Manu Hates California More Than Dick Cheney
Game 22: Lakers 102, Spurs 97
(Photo by Lisa Blumenfeld/Getty Images)
I know pretty much everyone who reads me or likes me wishes I could do these blogs sooner, but sometimes, it really is a good thing that I sit back, wait, and have time to gain proper perspective before I sit down and type. For instance, if I were to write what I was feeling around 11 p.m. Thursday night, I probably would’ve lashed out at Pop, lashed out at Elson or Vaughn or the refs or whoever, and tried to make every excuse in the world I could think of for the struggles of one Manu Ginobili.
I would’ve sworn enough to make the whoremongers among you blush, I would’ve ruined whatever microscopic chance of a sports media career I’m aspiring to, and I would’ve alienated pretty much everyone who knows and likes me, both working for SpursDynasty and PtR or just reading them. In short, I would’ve been one huge fucking idiot.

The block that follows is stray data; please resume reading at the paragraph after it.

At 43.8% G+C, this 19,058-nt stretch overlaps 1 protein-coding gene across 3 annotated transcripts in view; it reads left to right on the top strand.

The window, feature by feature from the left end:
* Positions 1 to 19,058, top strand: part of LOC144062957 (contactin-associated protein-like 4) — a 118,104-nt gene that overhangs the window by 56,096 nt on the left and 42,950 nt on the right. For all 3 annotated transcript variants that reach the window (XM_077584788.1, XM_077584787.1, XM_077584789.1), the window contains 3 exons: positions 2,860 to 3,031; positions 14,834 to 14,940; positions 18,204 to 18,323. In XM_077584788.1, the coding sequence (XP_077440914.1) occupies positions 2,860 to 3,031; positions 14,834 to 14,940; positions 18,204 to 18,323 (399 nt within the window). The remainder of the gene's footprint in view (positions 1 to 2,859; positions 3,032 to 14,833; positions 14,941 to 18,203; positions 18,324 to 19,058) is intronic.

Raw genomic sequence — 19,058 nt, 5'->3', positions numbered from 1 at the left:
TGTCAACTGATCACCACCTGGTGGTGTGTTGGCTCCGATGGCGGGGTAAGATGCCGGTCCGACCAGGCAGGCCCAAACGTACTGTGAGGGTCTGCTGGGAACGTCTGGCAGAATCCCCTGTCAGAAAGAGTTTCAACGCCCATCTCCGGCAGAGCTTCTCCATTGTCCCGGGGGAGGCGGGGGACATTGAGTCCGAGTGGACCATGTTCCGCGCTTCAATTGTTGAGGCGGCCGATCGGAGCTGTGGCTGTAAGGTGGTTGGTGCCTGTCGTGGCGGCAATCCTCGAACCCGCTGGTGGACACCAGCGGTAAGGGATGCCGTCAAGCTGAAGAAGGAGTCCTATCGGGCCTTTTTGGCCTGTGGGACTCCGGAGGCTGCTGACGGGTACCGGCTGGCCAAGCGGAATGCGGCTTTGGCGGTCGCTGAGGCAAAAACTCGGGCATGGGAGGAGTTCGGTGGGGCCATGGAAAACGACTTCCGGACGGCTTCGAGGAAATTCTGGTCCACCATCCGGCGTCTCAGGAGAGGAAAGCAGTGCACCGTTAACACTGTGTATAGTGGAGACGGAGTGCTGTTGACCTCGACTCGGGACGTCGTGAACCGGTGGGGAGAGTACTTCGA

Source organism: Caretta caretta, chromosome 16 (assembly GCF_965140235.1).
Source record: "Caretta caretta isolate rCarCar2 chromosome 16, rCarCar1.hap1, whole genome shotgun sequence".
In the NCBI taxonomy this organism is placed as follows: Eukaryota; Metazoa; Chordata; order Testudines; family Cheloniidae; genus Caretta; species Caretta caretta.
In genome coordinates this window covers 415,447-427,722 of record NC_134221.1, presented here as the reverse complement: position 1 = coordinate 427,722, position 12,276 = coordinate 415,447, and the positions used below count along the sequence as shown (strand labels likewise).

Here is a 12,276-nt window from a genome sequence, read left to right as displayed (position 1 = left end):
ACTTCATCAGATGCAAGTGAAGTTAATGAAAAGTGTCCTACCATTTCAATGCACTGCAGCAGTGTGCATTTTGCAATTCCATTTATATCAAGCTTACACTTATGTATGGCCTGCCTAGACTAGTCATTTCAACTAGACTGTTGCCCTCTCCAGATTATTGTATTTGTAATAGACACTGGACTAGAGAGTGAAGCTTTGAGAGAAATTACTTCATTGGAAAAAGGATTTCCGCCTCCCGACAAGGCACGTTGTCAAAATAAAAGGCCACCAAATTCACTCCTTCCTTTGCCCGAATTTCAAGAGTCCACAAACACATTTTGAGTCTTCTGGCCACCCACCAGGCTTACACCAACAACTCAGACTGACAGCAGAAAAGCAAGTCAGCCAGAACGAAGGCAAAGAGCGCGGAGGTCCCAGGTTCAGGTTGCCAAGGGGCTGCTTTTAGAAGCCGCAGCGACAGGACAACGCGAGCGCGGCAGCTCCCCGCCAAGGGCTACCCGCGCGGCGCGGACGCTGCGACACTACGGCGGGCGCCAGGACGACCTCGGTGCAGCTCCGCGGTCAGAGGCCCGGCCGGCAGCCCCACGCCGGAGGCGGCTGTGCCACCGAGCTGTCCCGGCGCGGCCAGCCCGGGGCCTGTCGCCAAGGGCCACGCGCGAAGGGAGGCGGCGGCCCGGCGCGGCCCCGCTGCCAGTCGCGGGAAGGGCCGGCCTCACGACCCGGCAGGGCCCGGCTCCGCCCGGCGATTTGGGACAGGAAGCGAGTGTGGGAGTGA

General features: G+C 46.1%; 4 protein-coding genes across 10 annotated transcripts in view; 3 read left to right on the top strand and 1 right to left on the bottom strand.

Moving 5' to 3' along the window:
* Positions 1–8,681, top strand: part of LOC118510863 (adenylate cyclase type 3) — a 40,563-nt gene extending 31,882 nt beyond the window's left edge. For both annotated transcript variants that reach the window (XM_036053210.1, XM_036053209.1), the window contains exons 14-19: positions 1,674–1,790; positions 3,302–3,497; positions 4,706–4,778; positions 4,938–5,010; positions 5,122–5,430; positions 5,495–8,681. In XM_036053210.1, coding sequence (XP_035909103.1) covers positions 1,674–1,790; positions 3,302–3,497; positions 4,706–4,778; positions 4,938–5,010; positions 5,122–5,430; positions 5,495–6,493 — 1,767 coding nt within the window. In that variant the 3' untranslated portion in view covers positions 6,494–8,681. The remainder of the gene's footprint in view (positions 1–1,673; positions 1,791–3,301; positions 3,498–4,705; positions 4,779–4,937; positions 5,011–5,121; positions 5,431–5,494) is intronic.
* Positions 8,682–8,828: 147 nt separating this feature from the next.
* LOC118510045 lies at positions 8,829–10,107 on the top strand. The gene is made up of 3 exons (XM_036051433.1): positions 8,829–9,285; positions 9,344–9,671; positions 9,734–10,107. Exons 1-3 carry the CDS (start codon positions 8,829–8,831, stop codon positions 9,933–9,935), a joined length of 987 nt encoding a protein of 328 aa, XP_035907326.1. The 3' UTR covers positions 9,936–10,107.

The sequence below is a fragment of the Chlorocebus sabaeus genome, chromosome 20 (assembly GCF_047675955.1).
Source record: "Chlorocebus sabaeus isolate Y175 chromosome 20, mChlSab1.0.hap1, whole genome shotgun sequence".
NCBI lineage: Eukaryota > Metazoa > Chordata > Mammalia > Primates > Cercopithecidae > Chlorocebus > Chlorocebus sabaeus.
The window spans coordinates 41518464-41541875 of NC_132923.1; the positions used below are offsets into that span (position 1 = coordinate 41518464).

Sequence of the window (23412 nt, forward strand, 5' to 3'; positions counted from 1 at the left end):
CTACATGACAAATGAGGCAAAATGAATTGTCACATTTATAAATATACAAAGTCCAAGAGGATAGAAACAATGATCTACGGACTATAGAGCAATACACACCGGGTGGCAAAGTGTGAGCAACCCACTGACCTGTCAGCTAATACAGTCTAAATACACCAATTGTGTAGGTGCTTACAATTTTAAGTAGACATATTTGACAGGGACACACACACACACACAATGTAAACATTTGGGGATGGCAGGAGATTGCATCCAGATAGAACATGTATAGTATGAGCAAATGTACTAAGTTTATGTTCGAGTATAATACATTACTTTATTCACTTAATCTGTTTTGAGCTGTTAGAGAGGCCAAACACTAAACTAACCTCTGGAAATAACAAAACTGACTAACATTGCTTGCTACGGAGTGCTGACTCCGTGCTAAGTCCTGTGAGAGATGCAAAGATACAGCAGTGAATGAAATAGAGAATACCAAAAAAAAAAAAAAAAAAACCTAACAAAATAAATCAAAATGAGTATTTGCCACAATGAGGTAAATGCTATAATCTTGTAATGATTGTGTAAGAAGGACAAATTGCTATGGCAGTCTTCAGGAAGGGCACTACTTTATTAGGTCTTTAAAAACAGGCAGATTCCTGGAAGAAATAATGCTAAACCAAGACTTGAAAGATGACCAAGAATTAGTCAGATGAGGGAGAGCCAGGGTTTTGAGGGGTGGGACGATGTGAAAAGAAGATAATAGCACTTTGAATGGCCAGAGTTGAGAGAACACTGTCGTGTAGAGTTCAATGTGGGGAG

That’s not good for me, not good for you, not good for any of us. We need me to be sharp since so many of you, for a wide variety of reasons, cannot watch all the games. You depend on me to be your eyes, ears, and mouth, and it’s a responsibility I take very seriously when I’m not working, sleeping, eating, playing video games, going to the bathroom, or masturbating.
So yeah, Manu all kinds of sucked on Thursday. I mean, he was really, really bad. He couldn’t shoot, couldn’t make lay-ups, couldn’t pass, couldn’t dribble the ball, and wasn’t much of a defender and certainly not any kind of playmaker. It was as poor a performance as I’ve ever seen from him as a Spur, and that’s saying something because as is the case with any noteworthy player laboring away through an 82-game slog year after year, there are going to be some real stinkers.
(AP Photo/Kevork Djansezian)
In a way, I blame myself. I jinxed Manu during the Warriors blog when I wrote something to the effect of, “Surely this will be the worst game he’ll play this season.” It’s like the basketball gods looked down on my arrogance and responded, “Au contraire, mon frère.” Obviously, if Gino is going to play this poorly, the basketball gods must be French.